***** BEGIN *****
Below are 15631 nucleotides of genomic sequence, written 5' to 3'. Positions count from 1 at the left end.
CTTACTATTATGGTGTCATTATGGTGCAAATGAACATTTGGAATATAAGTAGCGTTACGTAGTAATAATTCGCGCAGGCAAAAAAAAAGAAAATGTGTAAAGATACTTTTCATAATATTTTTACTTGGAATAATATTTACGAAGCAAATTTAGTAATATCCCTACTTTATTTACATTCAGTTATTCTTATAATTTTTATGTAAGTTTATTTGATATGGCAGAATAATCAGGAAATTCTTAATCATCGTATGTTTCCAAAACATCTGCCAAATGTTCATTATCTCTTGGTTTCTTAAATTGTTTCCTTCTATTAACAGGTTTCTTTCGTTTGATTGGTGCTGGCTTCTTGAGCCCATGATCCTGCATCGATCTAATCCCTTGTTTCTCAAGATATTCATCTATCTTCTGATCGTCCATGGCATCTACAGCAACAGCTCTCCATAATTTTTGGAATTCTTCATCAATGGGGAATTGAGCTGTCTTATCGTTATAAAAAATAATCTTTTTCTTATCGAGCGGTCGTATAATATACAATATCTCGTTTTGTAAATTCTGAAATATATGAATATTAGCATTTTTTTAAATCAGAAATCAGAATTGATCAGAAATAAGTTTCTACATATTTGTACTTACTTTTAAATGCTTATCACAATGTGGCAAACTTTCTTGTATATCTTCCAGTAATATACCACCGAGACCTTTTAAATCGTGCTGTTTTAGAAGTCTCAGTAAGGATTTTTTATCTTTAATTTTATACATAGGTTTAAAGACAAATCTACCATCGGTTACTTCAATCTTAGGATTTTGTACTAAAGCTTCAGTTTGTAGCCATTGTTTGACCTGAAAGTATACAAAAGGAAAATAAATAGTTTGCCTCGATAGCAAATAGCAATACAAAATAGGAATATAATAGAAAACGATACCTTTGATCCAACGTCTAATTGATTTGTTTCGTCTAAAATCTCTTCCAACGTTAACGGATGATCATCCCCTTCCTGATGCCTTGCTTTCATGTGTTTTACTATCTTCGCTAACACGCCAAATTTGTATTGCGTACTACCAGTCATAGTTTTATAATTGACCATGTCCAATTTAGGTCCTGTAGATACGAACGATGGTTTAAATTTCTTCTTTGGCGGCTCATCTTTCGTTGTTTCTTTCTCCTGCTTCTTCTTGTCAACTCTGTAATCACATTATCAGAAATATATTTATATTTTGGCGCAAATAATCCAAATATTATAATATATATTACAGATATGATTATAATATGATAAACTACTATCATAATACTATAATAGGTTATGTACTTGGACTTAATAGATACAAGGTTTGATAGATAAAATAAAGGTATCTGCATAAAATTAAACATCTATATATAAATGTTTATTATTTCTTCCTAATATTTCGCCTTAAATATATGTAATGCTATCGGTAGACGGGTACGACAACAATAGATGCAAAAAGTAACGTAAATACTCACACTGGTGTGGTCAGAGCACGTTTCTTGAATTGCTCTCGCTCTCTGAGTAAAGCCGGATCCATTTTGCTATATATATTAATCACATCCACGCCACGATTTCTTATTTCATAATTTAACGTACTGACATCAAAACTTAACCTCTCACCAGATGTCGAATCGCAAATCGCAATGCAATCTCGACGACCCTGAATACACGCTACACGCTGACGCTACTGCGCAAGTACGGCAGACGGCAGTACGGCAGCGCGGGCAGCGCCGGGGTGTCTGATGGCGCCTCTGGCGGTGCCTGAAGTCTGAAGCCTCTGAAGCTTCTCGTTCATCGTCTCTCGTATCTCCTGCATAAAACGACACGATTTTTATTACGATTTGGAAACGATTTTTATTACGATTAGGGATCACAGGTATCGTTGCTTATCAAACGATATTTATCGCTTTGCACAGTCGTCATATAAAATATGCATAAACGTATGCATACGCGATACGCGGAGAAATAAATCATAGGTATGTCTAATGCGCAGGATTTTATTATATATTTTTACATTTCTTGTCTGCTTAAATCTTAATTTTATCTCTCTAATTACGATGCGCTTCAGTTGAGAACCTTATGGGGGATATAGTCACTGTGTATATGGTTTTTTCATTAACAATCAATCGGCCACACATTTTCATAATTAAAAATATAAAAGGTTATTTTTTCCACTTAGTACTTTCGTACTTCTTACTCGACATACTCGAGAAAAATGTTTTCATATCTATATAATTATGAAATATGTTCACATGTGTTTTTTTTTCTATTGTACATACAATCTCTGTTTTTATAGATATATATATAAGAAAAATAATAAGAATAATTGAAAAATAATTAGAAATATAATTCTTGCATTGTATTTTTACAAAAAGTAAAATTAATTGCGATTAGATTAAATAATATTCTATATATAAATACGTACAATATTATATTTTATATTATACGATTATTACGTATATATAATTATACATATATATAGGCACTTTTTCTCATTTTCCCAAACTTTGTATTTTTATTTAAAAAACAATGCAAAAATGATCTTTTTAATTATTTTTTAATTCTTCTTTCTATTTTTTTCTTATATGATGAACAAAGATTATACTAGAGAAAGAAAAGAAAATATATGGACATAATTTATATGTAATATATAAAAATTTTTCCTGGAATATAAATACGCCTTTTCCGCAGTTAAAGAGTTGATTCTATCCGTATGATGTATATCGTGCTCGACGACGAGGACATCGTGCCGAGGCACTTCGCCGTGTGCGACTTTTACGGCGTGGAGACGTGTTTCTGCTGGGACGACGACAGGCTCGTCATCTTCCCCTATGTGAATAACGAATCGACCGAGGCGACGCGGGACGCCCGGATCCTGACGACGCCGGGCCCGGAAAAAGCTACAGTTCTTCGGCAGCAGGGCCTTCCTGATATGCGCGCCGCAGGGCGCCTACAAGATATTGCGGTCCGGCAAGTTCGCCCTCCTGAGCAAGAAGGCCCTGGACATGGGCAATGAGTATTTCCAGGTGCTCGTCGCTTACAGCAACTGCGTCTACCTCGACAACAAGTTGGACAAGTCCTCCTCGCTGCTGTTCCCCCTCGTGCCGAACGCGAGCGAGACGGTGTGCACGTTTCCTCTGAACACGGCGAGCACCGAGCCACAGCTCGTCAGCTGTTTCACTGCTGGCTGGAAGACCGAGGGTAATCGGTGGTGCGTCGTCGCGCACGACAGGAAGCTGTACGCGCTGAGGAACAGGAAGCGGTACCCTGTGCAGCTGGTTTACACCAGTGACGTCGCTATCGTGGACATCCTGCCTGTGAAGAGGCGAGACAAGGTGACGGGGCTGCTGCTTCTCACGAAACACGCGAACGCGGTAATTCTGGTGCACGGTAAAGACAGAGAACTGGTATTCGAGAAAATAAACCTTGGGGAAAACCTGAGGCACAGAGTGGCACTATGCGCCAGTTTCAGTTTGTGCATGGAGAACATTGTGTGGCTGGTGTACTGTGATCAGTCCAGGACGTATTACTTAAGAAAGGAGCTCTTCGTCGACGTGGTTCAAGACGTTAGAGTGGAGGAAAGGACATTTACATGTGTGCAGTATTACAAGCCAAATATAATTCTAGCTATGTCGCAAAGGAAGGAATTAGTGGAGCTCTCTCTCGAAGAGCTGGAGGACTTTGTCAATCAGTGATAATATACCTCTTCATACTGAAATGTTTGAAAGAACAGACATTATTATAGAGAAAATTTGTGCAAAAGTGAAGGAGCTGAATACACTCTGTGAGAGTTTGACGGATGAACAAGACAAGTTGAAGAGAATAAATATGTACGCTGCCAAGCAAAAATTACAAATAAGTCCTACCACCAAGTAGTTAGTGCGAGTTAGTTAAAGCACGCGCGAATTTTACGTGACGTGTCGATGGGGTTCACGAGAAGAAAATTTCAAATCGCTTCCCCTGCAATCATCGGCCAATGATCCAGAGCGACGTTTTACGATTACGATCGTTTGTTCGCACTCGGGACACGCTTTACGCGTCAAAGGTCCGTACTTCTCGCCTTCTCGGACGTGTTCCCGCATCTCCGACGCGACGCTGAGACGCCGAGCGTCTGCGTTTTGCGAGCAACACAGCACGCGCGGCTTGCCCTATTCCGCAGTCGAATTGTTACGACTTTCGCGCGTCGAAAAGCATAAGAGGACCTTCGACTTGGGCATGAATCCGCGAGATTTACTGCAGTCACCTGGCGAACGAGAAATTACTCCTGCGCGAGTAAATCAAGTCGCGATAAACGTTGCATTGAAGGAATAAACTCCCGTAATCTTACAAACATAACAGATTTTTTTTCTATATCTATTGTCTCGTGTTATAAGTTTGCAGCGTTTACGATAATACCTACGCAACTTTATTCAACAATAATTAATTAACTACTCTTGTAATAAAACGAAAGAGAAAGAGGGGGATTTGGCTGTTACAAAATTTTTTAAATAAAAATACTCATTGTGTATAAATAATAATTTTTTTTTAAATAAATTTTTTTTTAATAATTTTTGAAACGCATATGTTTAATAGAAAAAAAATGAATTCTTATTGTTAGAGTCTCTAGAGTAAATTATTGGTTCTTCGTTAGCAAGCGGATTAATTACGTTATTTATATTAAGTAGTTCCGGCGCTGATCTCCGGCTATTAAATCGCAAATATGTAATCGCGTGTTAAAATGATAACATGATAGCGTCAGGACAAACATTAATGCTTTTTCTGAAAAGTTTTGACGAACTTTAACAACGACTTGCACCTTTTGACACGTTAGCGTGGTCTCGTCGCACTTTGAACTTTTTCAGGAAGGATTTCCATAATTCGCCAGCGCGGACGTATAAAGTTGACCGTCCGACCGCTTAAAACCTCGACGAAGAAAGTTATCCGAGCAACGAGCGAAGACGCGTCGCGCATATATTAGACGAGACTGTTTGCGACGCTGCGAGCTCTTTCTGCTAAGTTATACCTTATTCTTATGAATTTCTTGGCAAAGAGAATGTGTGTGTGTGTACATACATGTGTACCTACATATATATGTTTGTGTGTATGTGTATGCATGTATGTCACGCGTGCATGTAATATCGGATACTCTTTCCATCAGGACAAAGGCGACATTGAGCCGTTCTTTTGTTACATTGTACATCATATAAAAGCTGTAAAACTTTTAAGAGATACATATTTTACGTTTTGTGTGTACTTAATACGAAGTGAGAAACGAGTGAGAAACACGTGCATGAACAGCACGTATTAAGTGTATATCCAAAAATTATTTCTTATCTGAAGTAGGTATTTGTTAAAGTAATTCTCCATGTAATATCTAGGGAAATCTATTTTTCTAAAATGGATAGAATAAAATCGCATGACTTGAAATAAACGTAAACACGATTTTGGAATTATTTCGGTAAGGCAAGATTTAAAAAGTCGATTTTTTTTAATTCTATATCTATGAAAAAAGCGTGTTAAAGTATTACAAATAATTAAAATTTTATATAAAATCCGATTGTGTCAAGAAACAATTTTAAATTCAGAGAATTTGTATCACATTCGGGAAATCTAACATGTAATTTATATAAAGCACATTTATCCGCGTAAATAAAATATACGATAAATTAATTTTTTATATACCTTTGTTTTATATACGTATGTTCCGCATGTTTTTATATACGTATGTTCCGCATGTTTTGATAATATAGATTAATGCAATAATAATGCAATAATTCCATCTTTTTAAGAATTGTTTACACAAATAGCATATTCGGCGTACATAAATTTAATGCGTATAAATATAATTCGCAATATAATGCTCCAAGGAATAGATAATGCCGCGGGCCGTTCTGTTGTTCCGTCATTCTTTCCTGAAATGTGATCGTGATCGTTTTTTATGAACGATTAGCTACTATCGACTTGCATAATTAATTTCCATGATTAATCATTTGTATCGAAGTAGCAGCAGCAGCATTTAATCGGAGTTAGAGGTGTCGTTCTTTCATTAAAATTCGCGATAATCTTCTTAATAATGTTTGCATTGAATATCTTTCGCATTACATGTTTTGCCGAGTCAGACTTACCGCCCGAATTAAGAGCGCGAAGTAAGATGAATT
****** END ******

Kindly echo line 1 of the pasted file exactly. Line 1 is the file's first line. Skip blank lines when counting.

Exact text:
Below are 15631 nucleotides of genomic sequence, written 5' to 3'. Positions count from 1 at the left end.